“Negaunee, give them credit,” Nelson after the Miners’ January win. “They’ve got seniors who have been in that grind, they know how to win that type of game and there’s a lot for my guys to learn from just watching what Negaunee did in that last four minutes.”
Karp, though, was one of the Redmen’s leaders all season as a junior, especially stepping up in what would prove to be their last game of the season, a 60-57 victory over Gaylord in the Division 1 district semifinal game played March 11.
It’s just one of the reasons Karp was named Player of the Year in the Great Northern Conference, the league that consists of the largest enrollment schools in the U.P.
“We had a play designed but it got a little funky,” senior teammate John Thomson said of Karp’s game-winning 3-point shot at the buzzer of the Gaylord game. “We were all looking at Kam like ‘Hey, you did it once before, you may as well just do it again.’ Sure enough, he did.
“I knew it was in. I knew once he shot it, it was in. I was sitting under the rim and I was like, ‘That’s money.’ I had confidence in Kam making that shot.”
Exactly a month earlier, Karp led the way at the free throw line in a win over Gladstone, making 13 of 14 charity tosses, including 7 of 8 in the last two minutes.
“That’s what point guards should do,” Nelson said in the aftermath of that game. Nelson was later named Coach of the Year in the GNC. “If you want to be an elite point guard — and I think he is — you gotta end games at the free throw line.
“We do free throw drills every day in practice. It’s one of those things I tell my players in the offseason: ‘If you can’t make free throws, you’re not going to win games.’ Fortunately for us, we’ve got one of the better free throw shooters in the U.P.”
Sager, who joined Jason Waterman as a First Teamer in the M-PC and Dream Teamer in the West PAC, averaged 13.6 ppg, eight assists and five rebounds while make 80 percent of his free throws and had a 3-to-1 assist-to-turnover ratio.
“He makes our offense, he’s great off the dribble and has unbelievable hands and vision,” Coach Waterman said, adding that Sager calls half of the senior-led team’s sets because of the coach’s trust in him.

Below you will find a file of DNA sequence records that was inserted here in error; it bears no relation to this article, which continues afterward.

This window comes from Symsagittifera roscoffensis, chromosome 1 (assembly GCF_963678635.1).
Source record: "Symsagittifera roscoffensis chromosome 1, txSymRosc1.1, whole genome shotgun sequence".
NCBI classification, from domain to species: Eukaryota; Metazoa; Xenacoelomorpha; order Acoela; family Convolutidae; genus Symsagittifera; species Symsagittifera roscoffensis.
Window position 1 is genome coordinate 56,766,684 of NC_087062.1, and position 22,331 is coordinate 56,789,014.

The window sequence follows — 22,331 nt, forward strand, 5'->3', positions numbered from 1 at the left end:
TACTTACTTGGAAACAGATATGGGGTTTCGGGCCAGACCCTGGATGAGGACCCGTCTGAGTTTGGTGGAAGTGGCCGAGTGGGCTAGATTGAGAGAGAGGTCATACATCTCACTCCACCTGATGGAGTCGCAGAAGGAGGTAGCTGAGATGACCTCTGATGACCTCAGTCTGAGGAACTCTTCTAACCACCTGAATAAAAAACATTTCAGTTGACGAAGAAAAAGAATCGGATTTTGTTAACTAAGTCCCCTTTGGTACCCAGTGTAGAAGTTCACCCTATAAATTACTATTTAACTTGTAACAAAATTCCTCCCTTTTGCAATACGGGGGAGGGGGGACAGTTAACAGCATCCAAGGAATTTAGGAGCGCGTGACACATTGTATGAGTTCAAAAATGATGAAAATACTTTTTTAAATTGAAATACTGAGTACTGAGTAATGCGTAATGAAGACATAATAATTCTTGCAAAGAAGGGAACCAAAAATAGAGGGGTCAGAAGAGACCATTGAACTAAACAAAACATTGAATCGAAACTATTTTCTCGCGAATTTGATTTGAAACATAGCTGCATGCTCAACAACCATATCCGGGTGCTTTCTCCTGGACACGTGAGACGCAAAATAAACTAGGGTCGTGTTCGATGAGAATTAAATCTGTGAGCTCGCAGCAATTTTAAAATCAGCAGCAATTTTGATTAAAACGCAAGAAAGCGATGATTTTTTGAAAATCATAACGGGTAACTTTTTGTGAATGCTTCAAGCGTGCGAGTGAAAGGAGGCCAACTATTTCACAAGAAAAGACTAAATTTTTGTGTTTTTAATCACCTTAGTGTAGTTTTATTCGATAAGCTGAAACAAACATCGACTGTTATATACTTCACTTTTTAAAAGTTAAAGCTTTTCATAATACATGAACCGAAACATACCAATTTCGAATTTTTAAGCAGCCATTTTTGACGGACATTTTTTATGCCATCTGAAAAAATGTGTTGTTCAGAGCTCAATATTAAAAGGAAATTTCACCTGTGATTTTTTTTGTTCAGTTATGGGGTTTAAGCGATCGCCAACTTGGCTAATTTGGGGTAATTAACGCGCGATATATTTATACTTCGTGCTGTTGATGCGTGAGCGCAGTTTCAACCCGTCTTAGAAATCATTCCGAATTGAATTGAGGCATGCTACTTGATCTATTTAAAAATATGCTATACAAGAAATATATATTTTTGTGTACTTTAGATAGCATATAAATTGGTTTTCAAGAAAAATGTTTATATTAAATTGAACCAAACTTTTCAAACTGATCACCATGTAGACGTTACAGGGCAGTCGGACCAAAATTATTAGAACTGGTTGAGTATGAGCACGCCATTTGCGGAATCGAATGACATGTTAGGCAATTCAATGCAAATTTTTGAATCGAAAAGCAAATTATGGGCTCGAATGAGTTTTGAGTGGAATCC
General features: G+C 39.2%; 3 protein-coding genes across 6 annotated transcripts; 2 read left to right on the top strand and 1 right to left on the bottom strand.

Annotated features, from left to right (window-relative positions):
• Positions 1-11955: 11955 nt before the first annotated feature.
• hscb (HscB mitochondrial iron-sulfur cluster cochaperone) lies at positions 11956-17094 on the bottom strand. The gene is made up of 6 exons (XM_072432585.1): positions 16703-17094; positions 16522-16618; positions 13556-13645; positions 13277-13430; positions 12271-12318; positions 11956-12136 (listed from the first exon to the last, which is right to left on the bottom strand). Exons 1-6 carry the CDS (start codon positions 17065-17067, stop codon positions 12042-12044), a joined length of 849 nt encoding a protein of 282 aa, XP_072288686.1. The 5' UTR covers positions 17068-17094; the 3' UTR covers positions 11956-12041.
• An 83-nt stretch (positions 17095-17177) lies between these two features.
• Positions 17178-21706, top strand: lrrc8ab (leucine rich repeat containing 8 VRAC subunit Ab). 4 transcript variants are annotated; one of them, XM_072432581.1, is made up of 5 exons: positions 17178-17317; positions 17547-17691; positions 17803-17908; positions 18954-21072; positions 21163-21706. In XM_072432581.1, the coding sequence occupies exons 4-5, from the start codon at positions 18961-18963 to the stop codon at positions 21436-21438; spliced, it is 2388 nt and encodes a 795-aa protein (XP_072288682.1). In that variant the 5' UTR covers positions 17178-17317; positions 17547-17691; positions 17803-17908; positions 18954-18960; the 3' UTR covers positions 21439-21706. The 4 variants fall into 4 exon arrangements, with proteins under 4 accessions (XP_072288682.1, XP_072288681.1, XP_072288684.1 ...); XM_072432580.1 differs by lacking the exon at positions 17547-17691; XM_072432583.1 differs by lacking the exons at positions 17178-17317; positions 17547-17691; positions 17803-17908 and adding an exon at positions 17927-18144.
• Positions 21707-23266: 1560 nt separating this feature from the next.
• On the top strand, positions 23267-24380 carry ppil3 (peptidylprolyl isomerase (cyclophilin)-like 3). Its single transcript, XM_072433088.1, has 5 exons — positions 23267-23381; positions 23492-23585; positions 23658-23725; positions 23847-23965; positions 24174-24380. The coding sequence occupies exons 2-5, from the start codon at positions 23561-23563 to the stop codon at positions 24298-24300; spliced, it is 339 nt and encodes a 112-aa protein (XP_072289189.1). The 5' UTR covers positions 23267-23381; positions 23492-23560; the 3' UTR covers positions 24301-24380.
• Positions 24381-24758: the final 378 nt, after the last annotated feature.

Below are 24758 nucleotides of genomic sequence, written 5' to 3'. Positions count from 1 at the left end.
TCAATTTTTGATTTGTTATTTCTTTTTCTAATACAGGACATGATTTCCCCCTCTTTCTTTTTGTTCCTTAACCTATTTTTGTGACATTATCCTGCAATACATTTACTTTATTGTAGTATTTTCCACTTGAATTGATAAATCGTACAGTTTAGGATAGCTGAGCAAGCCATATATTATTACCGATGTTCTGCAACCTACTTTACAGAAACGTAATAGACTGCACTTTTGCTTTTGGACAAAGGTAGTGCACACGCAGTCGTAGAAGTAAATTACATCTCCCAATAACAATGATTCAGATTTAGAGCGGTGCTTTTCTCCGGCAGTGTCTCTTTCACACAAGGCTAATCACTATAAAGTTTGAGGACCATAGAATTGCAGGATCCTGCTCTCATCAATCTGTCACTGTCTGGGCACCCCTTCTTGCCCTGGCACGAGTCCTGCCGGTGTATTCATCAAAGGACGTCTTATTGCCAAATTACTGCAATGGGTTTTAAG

Sager scored 15 points in the win over IM with six assists and four rebounds and averaged 17 ppg and 5.2 assists in four games against Marquette and IM.
Carlson made a big splash as a sophomore with the Patriots, making the First Team in both the M-PC and the West PAC Iron Division. He did it by averaging 18.3 ppg, six assists and 5.2 assists, putting up at least 30 points three times.
And just to boot, Carlson was an all-defensive selection in each of the Patriots’ leagues.
Marquette’s Wyble was not only a Second Team pick in the GNC, but was named the league’s Defensive Player of the Year for the second straight time.
Out with an injury in the Redmen’s first game vs. Negaunee, the Miners’ big three combined for 63 points, but only managed 33 in the rematch when Wyble was on the floor.
That included Jason Waterman getting eight points, and just one point through the first three quarters, when Wyble often covered him.
“Drew guarded him for awhile,” Nelson said about defending Waterman. “Then we got into some foul trouble and John (Thomson) went out to guard him.
“When you’ve got two seniors who are captains and they say ‘Let me guard him,’ it gives you a lot of confidence as a coach to say go ahead and do your job, and those guys did it.”
Wyble’s junior teammate Lotterman earned a First Team berth in the GNC, averaging 14.5 ppg and five rebounds.
“He was one of the most active, athletic front-court players in the U.P. who provided the best inside presence for us,” Nelson said of his 19-3 team.
Kugler was a Second Team choice for Ishpeming in the M-PC and the Iron Division of the West PAC as he averaged 14 ppg and nine rebounds while making 77 percent of his free throws.
“He’s hard to defend on the inside and can really stretch defenses with his ability to shoot the 3,” Hematites head coach George Niemi said.
Lindberg, the third Negaunee senior honored, was a First Teamer in the M-PC and Iron Division of the West PAC, averaging 13.9 ppg and four rebounds while making 60 percent on 2-point shots and 89 percent at the free throw line.
“While he’s known as a 3-point shooter, he became very good off the dribble,” Coach Waterman said. “His growth has been the biggest factor in our team making the jump from scrappy underdog to heavyweight contender.”
Andersen was in a different situation with an improving Manistique team. A Second Team pick in the M-PC, he’s known as extremely athletic after also starring on the gridiron in the fall, as he’ll play football at Northern Michigan University.
His biggest highlight may have been a 30-point night in a 77-70 loss at Division 2 power Escanaba in late January.
Harnick, another junior in this group, was a Second Team selection in the M-PC and Iron Division of the West PAC, averaging 16.5 ppg and seven rebounds while making 48 percent on 2-pointers and 34 percent on 3s.
Putting up 16 games scoring in double figures, his highs were 32 vs. Hancock, 29 and 23 vs. Gladstone, 27 against Munising and 25 vs. Ishpeming in the Modeltowners’ Division 3 district opener.
Steve Brownlee can be reached at 906-228-2500, ext. 252. His email address is firstname.lastname@example.org.